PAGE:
Facebook claims Palestinian spies responsible for long-running hacking campaign

Facebook claims it has thwarted a prolonged Palestinian intelligence cyberespionage campaign that features journalists' spies and the deployment of a booby-trapped app to present human rights stories.

According to Reuters, Facebook accused him of carrying out rudimentary hacking activities targeting the Palestinian reporters, activists, and protesters as well as other organizations in Syria and elsewhere in the Middle East, the cyber arm of the Palestinian Preventive Security Service (PSS), loyal to President Mohammad Abbas.

Ikrimah Thabet, the PSS spokesperson, refused the charges made on Facebook and said: 'We value the media, work under the laws that regulate our work, and work through law and order. We respect information freedoms, anonymity, and secrecy."

He said the service has strong ties with reporters and the Palestinian Syndicate of Journalists.

The tactics used by PSS were mostly used to get people to download spy apps on the ground, according to the Facebook article, for example by making stupid Facebook profiles with images of beautiful young women. This was a very important step.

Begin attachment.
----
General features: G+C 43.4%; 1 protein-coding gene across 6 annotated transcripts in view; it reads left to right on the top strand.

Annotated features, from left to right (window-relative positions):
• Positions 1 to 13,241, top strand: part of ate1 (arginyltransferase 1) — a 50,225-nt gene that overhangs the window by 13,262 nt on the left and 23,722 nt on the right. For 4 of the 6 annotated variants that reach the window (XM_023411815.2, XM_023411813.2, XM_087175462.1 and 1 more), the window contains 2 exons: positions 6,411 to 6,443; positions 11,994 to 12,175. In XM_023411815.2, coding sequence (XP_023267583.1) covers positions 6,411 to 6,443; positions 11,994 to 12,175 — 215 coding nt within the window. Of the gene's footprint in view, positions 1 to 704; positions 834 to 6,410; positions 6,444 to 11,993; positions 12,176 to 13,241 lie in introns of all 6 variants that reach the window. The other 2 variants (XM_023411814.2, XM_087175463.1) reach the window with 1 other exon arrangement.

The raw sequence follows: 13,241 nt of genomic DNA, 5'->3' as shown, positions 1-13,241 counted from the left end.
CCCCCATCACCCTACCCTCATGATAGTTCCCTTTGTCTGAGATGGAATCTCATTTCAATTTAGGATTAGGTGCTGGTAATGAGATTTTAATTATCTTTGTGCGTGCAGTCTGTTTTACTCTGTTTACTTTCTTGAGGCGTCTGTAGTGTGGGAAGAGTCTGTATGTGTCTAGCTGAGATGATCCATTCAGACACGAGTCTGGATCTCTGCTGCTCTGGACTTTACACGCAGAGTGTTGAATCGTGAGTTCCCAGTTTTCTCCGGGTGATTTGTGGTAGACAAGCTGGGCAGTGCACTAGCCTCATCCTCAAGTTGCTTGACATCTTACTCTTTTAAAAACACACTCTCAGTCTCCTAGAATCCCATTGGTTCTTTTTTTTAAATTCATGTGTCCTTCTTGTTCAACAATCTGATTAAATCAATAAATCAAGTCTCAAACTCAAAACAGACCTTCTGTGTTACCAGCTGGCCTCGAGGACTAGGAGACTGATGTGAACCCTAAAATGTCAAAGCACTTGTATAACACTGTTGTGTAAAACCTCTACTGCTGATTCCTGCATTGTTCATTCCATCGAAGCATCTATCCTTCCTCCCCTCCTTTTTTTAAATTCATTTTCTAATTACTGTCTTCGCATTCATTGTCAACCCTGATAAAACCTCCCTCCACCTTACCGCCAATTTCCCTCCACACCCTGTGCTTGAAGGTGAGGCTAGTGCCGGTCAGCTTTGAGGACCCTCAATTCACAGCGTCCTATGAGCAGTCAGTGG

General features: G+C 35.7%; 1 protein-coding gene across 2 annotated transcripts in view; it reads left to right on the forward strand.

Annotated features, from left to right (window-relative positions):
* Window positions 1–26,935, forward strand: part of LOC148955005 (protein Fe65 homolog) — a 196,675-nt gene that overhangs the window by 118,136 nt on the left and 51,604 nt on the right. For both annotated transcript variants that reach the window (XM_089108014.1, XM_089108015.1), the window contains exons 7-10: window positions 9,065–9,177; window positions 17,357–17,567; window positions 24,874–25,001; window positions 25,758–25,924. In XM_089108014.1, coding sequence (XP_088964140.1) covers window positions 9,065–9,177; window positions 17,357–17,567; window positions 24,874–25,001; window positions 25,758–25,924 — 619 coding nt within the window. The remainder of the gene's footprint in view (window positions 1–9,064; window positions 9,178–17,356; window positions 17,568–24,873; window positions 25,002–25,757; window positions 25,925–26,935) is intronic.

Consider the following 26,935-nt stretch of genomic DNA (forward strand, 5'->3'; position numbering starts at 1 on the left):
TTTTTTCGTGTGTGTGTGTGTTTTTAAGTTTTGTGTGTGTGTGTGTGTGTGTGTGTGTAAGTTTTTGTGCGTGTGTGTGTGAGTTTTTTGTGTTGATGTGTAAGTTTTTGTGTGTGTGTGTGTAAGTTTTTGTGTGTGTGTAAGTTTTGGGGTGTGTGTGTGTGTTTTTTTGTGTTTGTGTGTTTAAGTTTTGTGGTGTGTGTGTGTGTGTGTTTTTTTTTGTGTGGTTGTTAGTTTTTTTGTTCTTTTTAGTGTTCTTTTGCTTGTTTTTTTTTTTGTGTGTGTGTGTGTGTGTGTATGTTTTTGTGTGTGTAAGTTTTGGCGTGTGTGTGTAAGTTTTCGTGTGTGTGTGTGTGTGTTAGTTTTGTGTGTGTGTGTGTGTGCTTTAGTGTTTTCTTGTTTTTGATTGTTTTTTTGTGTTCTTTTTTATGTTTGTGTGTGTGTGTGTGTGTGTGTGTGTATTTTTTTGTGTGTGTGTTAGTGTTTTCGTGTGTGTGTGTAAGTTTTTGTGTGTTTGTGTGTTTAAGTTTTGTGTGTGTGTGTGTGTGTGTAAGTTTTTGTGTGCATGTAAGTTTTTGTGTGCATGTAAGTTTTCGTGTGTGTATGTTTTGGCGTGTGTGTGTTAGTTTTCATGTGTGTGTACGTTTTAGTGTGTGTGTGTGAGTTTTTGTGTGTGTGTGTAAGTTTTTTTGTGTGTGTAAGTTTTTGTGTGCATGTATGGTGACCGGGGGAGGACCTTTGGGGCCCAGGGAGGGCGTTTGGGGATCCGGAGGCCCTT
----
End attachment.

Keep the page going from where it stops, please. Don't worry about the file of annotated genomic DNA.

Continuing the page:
Facebook has said that hackers posed as journalists and, in some cases, attempted to download spy-masking software as protected chat applications or an application that publishes human rights stories.

In order to attract specific supporters, some of their Facebook pages published articles opposing Russia's Middle East foreign policy, for example.

In the run-up to the release of the article, Mike Dvilyanski, Head of Cyber-Espionage Investigations at Facebook, said that the methods were crude but "we consider them persistent."

Facebook claimed that around 300 counterfeiting or stolen accounts were deployed by the PSS to target about 800 users altogether.